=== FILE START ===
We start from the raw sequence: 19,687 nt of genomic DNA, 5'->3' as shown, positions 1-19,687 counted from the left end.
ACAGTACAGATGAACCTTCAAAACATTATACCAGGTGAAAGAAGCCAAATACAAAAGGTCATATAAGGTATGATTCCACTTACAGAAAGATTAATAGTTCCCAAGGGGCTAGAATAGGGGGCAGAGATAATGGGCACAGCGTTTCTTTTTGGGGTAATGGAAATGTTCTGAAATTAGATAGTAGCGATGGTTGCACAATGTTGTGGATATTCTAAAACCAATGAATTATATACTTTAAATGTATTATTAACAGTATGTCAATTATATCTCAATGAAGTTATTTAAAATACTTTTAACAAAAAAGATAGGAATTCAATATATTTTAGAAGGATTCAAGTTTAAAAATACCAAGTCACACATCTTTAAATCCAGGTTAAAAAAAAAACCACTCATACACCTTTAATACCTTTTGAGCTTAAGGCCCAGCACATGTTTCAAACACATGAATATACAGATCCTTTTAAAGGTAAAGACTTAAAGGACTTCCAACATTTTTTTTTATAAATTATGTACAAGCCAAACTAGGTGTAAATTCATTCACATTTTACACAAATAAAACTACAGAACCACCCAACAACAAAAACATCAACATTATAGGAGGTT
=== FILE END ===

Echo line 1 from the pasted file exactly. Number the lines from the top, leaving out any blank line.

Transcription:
We start from the raw sequence: 19,687 nt of genomic DNA, 5'->3' as shown, positions 1-19,687 counted from the left end.